I couldn't help but think to myself, 'what would I have done in that situation?'

Yes, with hindsight of course, we all think that we would have been braver, and that we'd all stand up for ourself and we'd all be Rebecca Nurse or Elizabeth Proctor. But actually, in that moment, Tituba is the most vulnerable person in that society, in that community because she is a slave. So if someone says, 'these bad things are going to happen to you unless you say what we want you to say,' it's going to happen to her if she doesn't say it. She has no power over her own life or over anything she does. If someone says, 'I'm going to whip you,' they're just going to take her out and do it, and I'm sure that is something she had seen her whole life. So I completely connect to people who are disempowered, whose ancestors were slaves, mine were, and I feel like I have that energy that drives through me that connects me to anyone who has suffered. I have huge empathy. So yes, I can understand why she says, 'whatever you want me to say, I'm going to say it. Just don't harm me. Just don't hang me.'

There were so many unique choices made with this production, beginning with the musical underscoring, which was written specifically for the show.

Yes, it's original scoring by Philip Glass. It's just beautiful.

The play also features more contemporary set designs and costumes. What were your thoughts when you first learned about that concept?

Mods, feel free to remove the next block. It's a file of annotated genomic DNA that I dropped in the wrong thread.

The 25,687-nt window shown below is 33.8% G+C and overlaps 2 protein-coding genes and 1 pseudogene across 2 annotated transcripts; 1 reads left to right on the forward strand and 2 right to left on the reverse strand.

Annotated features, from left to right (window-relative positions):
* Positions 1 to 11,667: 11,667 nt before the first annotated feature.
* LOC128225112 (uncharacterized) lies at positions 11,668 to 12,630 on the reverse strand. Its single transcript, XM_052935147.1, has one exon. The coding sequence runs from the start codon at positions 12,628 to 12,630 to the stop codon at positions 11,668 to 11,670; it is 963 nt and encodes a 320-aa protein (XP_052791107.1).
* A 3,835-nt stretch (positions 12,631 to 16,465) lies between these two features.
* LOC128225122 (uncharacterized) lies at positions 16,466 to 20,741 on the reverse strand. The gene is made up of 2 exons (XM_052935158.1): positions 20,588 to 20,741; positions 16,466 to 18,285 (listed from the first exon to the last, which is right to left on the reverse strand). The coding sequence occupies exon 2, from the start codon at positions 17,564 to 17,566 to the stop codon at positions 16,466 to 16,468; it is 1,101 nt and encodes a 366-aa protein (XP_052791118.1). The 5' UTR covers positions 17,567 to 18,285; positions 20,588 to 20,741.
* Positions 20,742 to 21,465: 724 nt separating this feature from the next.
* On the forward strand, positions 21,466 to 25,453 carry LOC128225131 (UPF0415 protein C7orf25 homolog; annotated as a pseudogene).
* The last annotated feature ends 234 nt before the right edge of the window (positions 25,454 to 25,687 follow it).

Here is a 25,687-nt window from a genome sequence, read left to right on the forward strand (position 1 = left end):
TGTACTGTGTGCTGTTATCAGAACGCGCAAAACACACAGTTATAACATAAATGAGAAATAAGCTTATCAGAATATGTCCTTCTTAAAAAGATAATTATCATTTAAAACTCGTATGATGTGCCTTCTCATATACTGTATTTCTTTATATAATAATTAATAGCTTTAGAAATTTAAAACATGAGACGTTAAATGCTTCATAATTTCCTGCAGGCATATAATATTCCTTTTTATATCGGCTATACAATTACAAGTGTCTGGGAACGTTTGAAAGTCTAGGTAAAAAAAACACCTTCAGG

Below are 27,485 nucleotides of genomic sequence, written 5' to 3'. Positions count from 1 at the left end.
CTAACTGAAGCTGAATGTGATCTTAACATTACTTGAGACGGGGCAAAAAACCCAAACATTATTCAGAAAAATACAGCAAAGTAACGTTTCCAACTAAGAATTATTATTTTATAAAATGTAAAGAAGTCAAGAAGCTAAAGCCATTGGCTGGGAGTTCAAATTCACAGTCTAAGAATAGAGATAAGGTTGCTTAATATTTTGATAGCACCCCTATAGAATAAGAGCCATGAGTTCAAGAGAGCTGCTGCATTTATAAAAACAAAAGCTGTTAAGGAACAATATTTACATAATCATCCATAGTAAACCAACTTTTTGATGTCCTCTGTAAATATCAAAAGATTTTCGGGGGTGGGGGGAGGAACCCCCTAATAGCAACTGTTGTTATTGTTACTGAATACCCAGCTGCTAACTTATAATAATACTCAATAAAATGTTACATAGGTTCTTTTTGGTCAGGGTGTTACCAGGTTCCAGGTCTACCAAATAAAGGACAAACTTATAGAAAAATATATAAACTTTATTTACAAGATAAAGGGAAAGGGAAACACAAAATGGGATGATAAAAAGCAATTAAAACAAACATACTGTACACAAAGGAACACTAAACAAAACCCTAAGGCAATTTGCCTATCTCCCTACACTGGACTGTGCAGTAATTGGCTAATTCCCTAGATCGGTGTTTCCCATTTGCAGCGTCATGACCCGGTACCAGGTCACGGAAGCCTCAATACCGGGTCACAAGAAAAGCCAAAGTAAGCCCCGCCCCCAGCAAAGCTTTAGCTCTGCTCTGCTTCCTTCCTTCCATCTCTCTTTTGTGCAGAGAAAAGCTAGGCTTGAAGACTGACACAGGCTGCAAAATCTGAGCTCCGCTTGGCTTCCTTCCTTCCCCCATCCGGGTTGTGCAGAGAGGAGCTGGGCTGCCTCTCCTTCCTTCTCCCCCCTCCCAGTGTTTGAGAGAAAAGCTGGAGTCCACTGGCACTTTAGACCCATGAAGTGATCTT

I found it quite exciting. At the very first rehearsal we were presented with the concept and the set and images of why and what it related to, and I found it really exciting and quite thrilling. They were so confident in what they were representing to us that we could only jump on board.

What has it been like to work with this cast and creative team?

It's been incredible. Ivo Van Hove is quite brilliant, as you can see - a very, very confident and intelligent director. The cast is amazing and I'm very happy everyday to look in their faces. They're just a great bunch of people and we're really a family already - really supportive of each other. You know it's hard being in Salem every night because it can be quite harrowing. It's harrowing for the audience and it can also be as harrowing for us because we're producing those moments and telling this story over and over again. So we are so respectful and supportive of each other and it's really lovely.

Yes, you can see in all of your faces when you come out for the curtain call that you've just given 110 percent of yourselves to the performance.

Yes, we leave it all out there! Thank you for saying that.

What do you hope audiences take away from the play?

I hope that people can see how relevant and important this story is. When I read it, I just thought it was incredible and when I listened to it and saw it, I thought, my goodness, he [Arthur Miller] is such a genius, he so understands the human condition and this story I think, is like America's 'Hamlet', because it's so like Shakespeare for me.